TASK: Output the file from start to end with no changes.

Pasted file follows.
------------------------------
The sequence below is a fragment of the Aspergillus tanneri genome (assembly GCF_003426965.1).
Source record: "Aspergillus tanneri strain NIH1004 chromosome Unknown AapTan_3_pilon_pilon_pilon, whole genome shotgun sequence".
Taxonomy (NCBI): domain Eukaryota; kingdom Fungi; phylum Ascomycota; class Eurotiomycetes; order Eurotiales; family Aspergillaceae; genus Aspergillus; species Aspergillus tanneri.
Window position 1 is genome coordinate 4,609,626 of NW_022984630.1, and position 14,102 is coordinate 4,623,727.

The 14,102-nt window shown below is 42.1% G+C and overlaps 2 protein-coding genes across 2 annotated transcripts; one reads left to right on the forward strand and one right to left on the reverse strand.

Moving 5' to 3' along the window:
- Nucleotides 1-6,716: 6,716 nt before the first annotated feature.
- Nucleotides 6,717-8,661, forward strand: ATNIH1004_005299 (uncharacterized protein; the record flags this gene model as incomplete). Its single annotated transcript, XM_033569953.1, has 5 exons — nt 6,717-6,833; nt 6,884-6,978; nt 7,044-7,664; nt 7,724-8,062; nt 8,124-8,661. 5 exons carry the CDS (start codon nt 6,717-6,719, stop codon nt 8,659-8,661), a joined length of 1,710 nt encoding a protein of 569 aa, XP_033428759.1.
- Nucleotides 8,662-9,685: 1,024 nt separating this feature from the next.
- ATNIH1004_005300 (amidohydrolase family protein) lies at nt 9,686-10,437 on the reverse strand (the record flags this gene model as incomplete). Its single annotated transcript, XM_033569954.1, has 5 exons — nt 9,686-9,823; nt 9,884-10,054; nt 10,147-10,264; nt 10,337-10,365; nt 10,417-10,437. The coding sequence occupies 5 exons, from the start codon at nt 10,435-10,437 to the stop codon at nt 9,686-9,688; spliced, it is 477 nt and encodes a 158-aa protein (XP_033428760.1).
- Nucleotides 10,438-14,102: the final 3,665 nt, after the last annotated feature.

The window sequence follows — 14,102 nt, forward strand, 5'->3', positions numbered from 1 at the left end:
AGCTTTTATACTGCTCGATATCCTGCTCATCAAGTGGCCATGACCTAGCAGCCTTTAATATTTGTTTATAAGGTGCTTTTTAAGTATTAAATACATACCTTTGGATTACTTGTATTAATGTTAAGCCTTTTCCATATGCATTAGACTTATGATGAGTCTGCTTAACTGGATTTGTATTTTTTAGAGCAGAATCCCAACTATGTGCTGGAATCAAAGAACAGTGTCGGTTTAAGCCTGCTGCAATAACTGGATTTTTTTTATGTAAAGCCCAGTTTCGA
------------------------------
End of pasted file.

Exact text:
The sequence below is a fragment of the Aspergillus tanneri genome (assembly GCF_003426965.1).
Source record: "Aspergillus tanneri strain NIH1004 chromosome Unknown AapTan_3_pilon_pilon_pilon, whole genome shotgun sequence".
Taxonomy (NCBI): domain Eukaryota; kingdom Fungi; phylum Ascomycota; class Eurotiomycetes; order Eurotiales; family Aspergillaceae; genus Aspergillus; species Aspergillus tanneri.
Window position 1 is genome coordinate 4,609,626 of NW_022984630.1, and position 14,102 is coordinate 4,623,727.

The 14,102-nt window shown below is 42.1% G+C and overlaps 2 protein-coding genes across 2 annotated transcripts; one reads left to right on the forward strand and one right to left on the reverse strand.

Moving 5' to 3' along the window:
- Nucleotides 1-6,716: 6,716 nt before the first annotated feature.
- Nucleotides 6,717-8,661, forward strand: ATNIH1004_005299 (uncharacterized protein; the record flags this gene model as incomplete). Its single annotated transcript, XM_033569953.1, has 5 exons — nt 6,717-6,833; nt 6,884-6,978; nt 7,044-7,664; nt 7,724-8,062; nt 8,124-8,661. 5 exons carry the CDS (start codon nt 6,717-6,719, stop codon nt 8,659-8,661), a joined length of 1,710 nt encoding a protein of 569 aa, XP_033428759.1.
- Nucleotides 8,662-9,685: 1,024 nt separating this feature from the next.
- ATNIH1004_005300 (amidohydrolase family protein) lies at nt 9,686-10,437 on the reverse strand (the record flags this gene model as incomplete). Its single annotated transcript, XM_033569954.1, has 5 exons — nt 9,686-9,823; nt 9,884-10,054; nt 10,147-10,264; nt 10,337-10,365; nt 10,417-10,437. The coding sequence occupies 5 exons, from the start codon at nt 10,435-10,437 to the stop codon at nt 9,686-9,688; spliced, it is 477 nt and encodes a 158-aa protein (XP_033428760.1).
- Nucleotides 10,438-14,102: the final 3,665 nt, after the last annotated feature.

The window sequence follows — 14,102 nt, forward strand, 5'->3', positions numbered from 1 at the left end:
AGCTTTTATACTGCTCGATATCCTGCTCATCAAGTGGCCATGACCTAGCAGCCTTTAATATTTGTTTATAAGGTGCTTTTTAAGTATTAAATACATACCTTTGGATTACTTGTATTAATGTTAAGCCTTTTCCATATGCATTAGACTTATGATGAGTCTGCTTAACTGGATTTGTATTTTTTAGAGCAGAATCCCAACTATGTGCTGGAATCAAAGAACAGTGTCGGTTTAAGCCTGCTGCAATAACTGGATTTTTTTTATGTAAAGCCCAGTTTCGA